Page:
How to "Fly" a Human Powered Hydrofoil - the "Aquaskipper"




Tim Anderson is the author of the "Heirloom Technology" column in Make Magazine. He is co-founde...
The "Aquaskipper" is a human powered hydrofoil made by .
It's similar to the original Swedish Trampofoil, which is no longer available.
There's also one called the "Pumpabike" from South Africa.

They're also called "hull-less watercraft" and "flapping wing propulsion vessels".
You bounce up and down to make the wing fly and propel you.
If you stop you fall into the water and swim back to the dock.
It's completely ridiculous and works really well once you get the hang of it.

It's hard to do at first but that seems to make it even more fun.
Here's what learning looks like:

(After a few days we got a lot better)
Here's Kenny teaching Caglar the starting position.

An ipod formatted copy of the AquaSkipping video can be downloaded here.

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Want to build your own? Here's How!

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Step 1: Bounce Down and Up

Find a good place to launch. What you want is a dock a foot or so above the water.
You want water at least 6.5 feet deep according to the manual.
Decide which of your legs is stronger. That's your "pushing foot".
Stand on the side of the dock with the ball of that foot hanging over the edge of the dock.
That's so you'll be able to push off forcefully without your foot slipping.
Rest the rear crossbar of the Aquaskipper on the toes of that foot to keep it from dropping into the water.
Rock forward until the Aquaskipper's front foil is level on the water and step aboard with your other foot.
Lunge yourself and the aquaskipper forward, pushing with your back foot as hard as you possibly can.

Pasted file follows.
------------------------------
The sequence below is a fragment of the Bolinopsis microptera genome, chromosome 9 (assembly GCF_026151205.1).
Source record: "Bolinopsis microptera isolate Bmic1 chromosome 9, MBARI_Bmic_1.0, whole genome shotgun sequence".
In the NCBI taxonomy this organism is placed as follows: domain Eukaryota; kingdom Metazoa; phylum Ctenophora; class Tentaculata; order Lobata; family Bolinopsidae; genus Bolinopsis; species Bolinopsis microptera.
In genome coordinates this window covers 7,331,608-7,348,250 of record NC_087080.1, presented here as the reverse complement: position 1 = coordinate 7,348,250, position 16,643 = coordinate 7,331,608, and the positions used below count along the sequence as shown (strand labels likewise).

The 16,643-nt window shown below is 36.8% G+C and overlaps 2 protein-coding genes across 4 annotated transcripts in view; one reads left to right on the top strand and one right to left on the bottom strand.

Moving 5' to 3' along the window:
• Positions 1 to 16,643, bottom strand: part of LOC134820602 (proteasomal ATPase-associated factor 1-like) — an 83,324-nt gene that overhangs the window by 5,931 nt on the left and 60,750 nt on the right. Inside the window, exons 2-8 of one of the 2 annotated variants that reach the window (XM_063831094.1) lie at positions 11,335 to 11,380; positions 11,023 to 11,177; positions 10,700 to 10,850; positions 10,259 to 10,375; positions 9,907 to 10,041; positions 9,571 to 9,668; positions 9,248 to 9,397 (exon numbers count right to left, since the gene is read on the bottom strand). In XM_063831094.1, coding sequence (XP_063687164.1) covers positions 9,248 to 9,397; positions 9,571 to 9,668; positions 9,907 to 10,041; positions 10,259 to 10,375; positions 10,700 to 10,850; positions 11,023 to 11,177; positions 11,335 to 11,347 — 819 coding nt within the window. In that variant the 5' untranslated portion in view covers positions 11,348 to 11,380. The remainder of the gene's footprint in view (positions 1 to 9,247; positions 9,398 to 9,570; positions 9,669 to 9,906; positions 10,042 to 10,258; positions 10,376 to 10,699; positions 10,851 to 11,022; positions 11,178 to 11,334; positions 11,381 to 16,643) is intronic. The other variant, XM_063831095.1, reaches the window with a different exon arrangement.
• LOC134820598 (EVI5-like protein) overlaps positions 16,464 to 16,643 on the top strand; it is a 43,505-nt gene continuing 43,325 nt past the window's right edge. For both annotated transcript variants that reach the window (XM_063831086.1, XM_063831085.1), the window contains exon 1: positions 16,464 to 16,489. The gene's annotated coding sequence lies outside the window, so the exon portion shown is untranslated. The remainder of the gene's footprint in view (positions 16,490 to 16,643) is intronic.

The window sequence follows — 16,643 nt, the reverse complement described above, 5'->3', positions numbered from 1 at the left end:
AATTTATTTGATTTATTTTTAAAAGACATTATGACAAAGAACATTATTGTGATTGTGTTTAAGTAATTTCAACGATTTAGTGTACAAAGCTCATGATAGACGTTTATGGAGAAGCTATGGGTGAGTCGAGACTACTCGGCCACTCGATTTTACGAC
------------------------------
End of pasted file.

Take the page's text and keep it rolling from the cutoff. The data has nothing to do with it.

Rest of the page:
Then start bouncing. These two diagrams from the Inventist website show what happens to the gizmo when you bounce. In the "down" part of the stroke the suspension is compressed and the back foil dives. In the 'up" part of the stroke the spring straightens out, the wing swoops up in the water and you glide forward. It's not automatic, you have to learn the skill.
It's hard to describe the motion. It helps to watch the videos many times and have a lot of friends around to make suggestions.

After a week or so of practice you'll be a skillful expert like the folks in the following video.
It shows Aquaskippers, Trampofoils, and other humanpowered hydrofoils at the European Sprint races in 2006:

Step 2: Hydrothopter Evolution, 1953 - the Present

Demographic analysis shows that you're an impoverished 15 year old dreaming of ganging up ten of these with a chinese dragon hiding your friends inside. I know you're itching to go grind foils out of skis with a beltsander right now, but first take a look at what's been done before.

The rest of this instructable covers patents and additional details of human-powered Hydrothopters in order of newest to oldest.

This picture shows Alexander Sahlin riding one of his prototypes in the 90's.

Step 3: Aquaskipper Patent

The pdf icon below will load Shane Chen's 2003 patent for the Aquaskipper.

If you're rushing off to beltsand some wooden foils for a crazy hydrofoil right now, be aware
the foil sections depicted in these diagrams do not resemble the sections of the actual device.

Also bear in mind that Shane's product is well made and it's cheaper to buy one than to spend lots of time building your own.

That said, here are some foil section candidates:
The Eppler E817 and "Ogive" sections are popular with Hydrofoil Society Members.
NACA 63412 and H105 are used by the Moth hydrofoil dinghy and others made by the same folks.

Step 4: Pumpabike Patent

The pdf icon at bottom will load Michael Puzey's patent for the "Pumpabike".
His website has a lot of good info, including owner's manual.

Step 5: Trampofoil Patent

Alexander Sahlin, inventor of the Trampofoil obtained Swedish design patent number 98-0088. Swedish Patent and Registreringsverket.

I haven't been able to find a copy, but if any of you do, please send it to me.

Alexander has gotten into some interesting new projects and no longer sells Trampofoils. The old Trampofoil website has gone offline, but you can still find it using the "Wayback Machine". That's where I got the following pictures of the Trampofoil.

His old website has the story of how he developed it with pix of the prototypes.

Step 6: Flying Fish 1983

The original pedal powered hull-less hydrofoil, the "Flying Fish":